Author: MiddleWeb

All in One Place: Helping Kids Get Organized

In a few weeks, new middle schoolers will encounter challenges unlike any they’ve seen before: a half-dozen teachers making daily assignments, new afterschool choices, more homework. How’s a kid to keep track of it all? Always-organized Frank Buck suggests consolidation.

The 3 Things Our Middle Schoolers Need Most

With the start of a new school year approaching, how can we make sure our middle school students are getting the support they need for an academically and personally successful school year? School leader Rhonda Neal Waltman offers three effective strategies.

Questions for New and Future School Leaders

If you’re thinking about a transition to school leadership, The Aspiring Principal 50 is a must read, writes educator Stacey Knighton. The book’s reflective format allows the reader to think about themselves as an instructional leader and prepare for the key interview.

Getting Beyond the Myths of How to Motivate Kids

In Money for Good Grades and Other Myths, Barbara Blackburn provides insight for parents and teachers regarding student motivation, expectations, and rewards. By highlighting common myths, Blackburn is able to debunk popular misconceptions, writes teacher Julianna Maurer.

MiddleWeb’s Most-Read Posts of 2019 (So Far)

Browse our top 10 posts since January 1. Topics include fair grading, dyslexia, teaching ELLs academic vocabulary, connecting with students, teacher buy-in, and SEL for MS’ers. Plus, practical tips on quick-writes, class starters, and “helping students remember stuff.”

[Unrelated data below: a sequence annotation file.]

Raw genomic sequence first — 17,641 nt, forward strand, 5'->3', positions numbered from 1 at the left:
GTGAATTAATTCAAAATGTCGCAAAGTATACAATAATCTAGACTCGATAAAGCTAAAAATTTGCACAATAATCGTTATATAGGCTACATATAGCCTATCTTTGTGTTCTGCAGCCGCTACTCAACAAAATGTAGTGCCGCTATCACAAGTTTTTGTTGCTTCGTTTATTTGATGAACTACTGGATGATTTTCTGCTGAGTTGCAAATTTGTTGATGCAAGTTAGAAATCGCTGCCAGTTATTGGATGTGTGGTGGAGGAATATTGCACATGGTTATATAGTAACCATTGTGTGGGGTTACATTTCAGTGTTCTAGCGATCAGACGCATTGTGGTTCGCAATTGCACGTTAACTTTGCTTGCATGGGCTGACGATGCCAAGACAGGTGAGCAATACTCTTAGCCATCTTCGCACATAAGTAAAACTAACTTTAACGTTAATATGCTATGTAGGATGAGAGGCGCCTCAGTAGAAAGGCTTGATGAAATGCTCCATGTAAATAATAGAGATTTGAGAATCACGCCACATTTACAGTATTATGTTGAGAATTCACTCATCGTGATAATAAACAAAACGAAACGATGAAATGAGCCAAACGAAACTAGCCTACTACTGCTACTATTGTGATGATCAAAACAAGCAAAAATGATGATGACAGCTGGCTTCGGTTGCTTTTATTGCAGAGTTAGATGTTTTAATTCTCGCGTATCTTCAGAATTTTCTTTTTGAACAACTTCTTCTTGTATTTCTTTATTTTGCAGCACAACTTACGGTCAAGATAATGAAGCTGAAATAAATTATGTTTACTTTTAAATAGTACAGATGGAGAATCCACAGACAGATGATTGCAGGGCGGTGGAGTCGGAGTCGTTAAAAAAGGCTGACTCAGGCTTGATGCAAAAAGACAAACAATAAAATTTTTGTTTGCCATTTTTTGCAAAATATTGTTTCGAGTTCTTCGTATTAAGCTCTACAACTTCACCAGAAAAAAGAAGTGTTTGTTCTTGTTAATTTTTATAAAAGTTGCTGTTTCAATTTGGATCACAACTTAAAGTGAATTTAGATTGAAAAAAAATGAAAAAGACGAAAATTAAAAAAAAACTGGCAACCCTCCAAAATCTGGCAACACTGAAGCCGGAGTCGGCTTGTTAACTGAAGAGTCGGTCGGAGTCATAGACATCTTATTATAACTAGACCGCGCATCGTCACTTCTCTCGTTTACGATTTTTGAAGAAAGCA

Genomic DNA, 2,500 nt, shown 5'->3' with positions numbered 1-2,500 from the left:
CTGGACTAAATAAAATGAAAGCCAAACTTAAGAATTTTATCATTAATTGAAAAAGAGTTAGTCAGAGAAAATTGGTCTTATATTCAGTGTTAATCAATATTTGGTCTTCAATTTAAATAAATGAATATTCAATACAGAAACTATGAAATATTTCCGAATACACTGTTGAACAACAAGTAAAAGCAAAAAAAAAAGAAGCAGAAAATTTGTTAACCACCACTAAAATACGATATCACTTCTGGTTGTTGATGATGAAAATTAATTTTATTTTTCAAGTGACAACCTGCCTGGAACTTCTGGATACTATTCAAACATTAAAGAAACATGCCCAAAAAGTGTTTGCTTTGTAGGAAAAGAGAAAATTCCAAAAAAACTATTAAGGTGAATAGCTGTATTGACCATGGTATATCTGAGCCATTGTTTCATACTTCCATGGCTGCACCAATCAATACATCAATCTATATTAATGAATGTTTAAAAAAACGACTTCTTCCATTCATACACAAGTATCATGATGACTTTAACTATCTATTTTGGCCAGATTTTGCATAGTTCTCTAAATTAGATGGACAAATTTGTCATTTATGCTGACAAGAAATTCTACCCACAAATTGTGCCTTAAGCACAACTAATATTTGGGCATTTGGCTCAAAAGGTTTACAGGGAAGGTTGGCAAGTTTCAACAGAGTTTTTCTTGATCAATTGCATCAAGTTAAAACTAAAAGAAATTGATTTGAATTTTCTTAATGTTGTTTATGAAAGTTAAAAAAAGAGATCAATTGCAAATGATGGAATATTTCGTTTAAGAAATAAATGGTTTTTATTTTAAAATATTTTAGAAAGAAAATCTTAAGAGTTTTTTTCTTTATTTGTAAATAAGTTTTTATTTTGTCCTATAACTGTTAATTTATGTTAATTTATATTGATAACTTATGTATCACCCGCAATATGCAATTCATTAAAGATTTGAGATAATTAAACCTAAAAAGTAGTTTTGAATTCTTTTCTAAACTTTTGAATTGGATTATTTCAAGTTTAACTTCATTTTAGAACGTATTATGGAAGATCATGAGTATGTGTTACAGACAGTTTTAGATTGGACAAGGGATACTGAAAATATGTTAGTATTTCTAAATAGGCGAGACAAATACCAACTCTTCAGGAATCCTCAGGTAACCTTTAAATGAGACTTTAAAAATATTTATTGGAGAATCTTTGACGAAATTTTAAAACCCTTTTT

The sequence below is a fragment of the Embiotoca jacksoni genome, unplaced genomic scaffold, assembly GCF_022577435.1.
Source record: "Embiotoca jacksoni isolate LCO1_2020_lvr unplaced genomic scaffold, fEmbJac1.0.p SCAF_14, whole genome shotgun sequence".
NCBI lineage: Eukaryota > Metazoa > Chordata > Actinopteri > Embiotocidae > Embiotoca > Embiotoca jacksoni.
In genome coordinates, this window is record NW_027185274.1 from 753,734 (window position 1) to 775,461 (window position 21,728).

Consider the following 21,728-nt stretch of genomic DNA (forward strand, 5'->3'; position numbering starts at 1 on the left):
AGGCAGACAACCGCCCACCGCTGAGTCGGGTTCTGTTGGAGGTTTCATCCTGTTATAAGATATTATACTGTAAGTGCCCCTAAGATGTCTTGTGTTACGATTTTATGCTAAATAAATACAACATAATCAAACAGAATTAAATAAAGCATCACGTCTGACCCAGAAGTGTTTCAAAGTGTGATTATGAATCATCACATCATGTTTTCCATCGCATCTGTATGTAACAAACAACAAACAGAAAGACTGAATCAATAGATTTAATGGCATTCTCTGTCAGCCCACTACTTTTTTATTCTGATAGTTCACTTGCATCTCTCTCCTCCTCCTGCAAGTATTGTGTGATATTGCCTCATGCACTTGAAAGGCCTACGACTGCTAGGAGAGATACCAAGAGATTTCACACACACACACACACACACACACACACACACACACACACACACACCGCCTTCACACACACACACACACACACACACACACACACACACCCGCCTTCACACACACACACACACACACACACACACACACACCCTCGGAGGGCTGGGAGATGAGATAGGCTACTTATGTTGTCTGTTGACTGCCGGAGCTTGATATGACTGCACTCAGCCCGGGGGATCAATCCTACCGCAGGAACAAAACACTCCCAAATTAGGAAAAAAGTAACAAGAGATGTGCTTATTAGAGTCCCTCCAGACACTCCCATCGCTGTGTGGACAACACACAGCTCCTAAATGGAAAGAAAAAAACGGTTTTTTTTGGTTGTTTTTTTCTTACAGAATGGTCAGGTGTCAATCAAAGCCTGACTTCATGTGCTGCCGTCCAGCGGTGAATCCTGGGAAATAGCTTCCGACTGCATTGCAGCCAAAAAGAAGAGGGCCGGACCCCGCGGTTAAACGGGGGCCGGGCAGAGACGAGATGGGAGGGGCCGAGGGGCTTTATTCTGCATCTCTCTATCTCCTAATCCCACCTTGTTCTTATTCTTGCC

7 Ways Our Data Buy-in Builds School Capacity

While the leaders of Algonquin Middle School do not claim to be “on the cutting edge of utilizing data in every aspect of our school’s program,” AMS teachers and staff are making headway with seven action steps that are benefiting students, says principal Rob Messia.

Students Will Thrive in a Culture of Effort and Joy

NBCT and new principal Rita Platt shares the five beliefs that make up her teaching philosophy and serve as the framework of her new book Working Hard, Working Happy. Learn what she “knows to be true about teaching and learning” and why you might want a credo of your own.

Exploring Visual Texts to Boost Comprehension

In “The Art of Comprehension: Exploring Visual Texts to Foster Comprehension, Conversation and Confidence” Trevor Andrew Bryan shows how to help readers learn more about visual texts through a series of frameworks. This strategy sets the stage for students to learn more about how to approach complex stories, fiction and non-fiction, writes sixth grade teacher Kevin Hodgson.

Inquiry-Based Lessons in Early World History

Students can follow the trek of early humans toward global expansion through inquiry-based lessons and use resources to hypothesize responses to organizing questions. Ancient History teacher Joanne Bell says the book’s connections approach “is a phenomenal find for me.”